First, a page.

“RIA can help measure the laws and regulation that hurt national growth”, Amitabh Kant ”
March 25, 2015, New Delhi (India)
Speaking during the opening session of a two day training programme on Regulatory Impact Assessment (RIA), Mr Amitabh Kant, Secretary, Department of Industrial Policy and Promotion said that the workshop is very timely as India is on a reform path.
Mr Kant was speaking at a workshop organised by CUTS International and CUTS Institute for Regulation & Competition here today. The workshop is being held under a project on RIAs in the financial sector supported by the UK Government.
He emphasized the need for India to undertake rigorous cost-benefit assessment of laws and regulations to help remove the impediments to national growth and RIA can play an important role in such analysis. In order for India to grow at 9-10% over the next three decades, the manufacturing sector will have to grow by around 14% over the same period, said Mr Kant. He added that India recognises this imperative need and is deeply committed to improving the regulatory environment on ease of doing business in India.
Mr Pradeep S Mehta, Secretary General, CUTS International in his opening remarks said ‘the absence of RIA in policy framework in India results in formulation of bunch of avoidable regulations’. Mr Mehta added that CUTS has contributed to the erstwhile Planning Commission’s Working Group on Business Regulatory Reforms with a recommendation on impact assessment of existing and proposed regulations.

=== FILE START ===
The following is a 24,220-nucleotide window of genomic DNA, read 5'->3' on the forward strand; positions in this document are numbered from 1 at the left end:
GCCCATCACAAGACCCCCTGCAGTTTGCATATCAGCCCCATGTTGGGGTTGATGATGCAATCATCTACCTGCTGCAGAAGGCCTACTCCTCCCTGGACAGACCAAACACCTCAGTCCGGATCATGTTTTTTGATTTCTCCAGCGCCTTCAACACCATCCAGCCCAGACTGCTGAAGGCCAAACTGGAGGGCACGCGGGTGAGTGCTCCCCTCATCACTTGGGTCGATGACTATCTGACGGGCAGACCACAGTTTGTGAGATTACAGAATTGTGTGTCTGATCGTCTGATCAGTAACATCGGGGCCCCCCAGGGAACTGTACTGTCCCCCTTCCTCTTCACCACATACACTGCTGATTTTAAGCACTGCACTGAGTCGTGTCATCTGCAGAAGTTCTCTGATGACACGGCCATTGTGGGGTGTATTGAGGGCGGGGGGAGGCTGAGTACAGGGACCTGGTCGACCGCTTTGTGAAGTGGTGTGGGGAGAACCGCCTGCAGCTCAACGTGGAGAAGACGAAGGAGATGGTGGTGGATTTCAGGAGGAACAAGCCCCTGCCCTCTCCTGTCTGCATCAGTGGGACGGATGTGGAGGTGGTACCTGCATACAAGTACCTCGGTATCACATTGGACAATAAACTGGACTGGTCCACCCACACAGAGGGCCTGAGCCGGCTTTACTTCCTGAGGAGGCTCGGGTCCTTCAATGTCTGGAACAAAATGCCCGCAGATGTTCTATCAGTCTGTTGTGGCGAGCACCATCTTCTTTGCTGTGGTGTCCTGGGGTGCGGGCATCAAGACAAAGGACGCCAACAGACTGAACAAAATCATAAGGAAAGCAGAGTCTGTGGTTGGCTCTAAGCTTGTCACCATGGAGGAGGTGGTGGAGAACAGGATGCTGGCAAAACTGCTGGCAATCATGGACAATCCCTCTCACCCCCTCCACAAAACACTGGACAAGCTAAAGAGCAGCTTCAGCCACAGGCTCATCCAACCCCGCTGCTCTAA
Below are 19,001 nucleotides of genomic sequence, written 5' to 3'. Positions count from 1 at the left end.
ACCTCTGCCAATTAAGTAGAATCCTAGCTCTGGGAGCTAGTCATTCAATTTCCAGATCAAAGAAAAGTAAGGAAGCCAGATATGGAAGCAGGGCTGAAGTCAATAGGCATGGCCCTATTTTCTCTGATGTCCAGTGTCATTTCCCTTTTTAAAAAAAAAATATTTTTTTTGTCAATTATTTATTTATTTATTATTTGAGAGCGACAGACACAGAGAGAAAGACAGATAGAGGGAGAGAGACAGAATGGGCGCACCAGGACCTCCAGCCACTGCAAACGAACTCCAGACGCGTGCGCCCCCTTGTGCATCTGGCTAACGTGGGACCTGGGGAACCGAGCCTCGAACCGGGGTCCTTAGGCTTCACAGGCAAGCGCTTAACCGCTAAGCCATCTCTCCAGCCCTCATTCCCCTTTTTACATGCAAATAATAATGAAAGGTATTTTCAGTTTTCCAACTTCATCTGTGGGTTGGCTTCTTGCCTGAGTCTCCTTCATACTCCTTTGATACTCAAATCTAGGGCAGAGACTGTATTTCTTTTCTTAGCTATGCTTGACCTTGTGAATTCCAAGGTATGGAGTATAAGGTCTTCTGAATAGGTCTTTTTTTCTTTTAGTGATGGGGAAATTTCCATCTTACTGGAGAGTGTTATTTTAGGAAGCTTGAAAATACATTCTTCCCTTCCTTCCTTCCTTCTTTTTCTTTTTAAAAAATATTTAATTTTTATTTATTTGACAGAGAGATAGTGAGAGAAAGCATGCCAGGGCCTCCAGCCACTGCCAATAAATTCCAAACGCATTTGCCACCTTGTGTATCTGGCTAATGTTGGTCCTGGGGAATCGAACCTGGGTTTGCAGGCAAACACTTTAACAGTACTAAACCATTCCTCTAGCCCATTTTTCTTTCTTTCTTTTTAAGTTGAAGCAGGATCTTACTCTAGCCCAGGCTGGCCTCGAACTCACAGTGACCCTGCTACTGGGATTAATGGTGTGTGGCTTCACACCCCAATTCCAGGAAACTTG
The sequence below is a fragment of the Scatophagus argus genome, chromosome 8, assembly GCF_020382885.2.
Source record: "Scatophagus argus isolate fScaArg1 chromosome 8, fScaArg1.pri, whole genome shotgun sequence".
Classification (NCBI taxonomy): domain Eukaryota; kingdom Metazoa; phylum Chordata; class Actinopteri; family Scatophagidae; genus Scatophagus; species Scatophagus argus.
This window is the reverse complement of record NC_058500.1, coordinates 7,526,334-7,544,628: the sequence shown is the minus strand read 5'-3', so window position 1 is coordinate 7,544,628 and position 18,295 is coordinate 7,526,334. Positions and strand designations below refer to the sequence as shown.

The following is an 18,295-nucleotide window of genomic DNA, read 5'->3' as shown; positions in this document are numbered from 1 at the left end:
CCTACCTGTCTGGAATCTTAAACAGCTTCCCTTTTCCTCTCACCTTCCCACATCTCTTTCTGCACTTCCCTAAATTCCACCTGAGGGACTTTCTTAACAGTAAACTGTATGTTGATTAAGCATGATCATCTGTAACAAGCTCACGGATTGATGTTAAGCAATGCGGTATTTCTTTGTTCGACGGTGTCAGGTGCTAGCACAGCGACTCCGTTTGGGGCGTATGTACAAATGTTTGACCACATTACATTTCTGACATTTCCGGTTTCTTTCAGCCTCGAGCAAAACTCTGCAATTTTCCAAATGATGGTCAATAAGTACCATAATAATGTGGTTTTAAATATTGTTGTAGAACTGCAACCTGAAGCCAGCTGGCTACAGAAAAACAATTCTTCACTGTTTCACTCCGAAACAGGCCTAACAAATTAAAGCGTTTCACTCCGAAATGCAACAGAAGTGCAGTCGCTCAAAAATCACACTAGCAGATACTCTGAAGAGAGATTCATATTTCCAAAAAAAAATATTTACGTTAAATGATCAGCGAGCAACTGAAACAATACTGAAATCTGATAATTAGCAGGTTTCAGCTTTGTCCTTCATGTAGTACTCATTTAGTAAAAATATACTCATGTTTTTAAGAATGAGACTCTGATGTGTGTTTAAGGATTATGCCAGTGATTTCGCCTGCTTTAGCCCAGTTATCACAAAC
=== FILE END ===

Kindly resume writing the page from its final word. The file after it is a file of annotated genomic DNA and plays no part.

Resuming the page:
Mr Aurodeep Nandi, Economic Adviser, British High Commission, shared UK’s experience in regulatory reforms. Referring to the practice in UK, Mr Nandi said that in order to reduce the stock of new regulations for businesses, the Govt. operates a 1-in, 2-out rule. Mr Nandi emphasised the need to adopt RIA is long overdue in India and it is the need of the hour, as the tool would help the policy makers undertake cost-benefit analysis before introduction of new regulation.
RIA is a broad tool used to assess impacts (costs and benefits) of a regulation before it is adopted or existing laws need to be rectified. It is evolving quickly as it is mainstreamed into policy processes around the world. The one-day seminar that will follow the 2-day workshop will comprise government, regulators, subject experts and will make an attempt to sensitise the participants about RIA and benefits of applying RIA to existing and proposed regulations in developing countries. The programme has about 40 participants from various organisations (RBI, SEBI, CCI, Energy Regulatory Agencies, etc).
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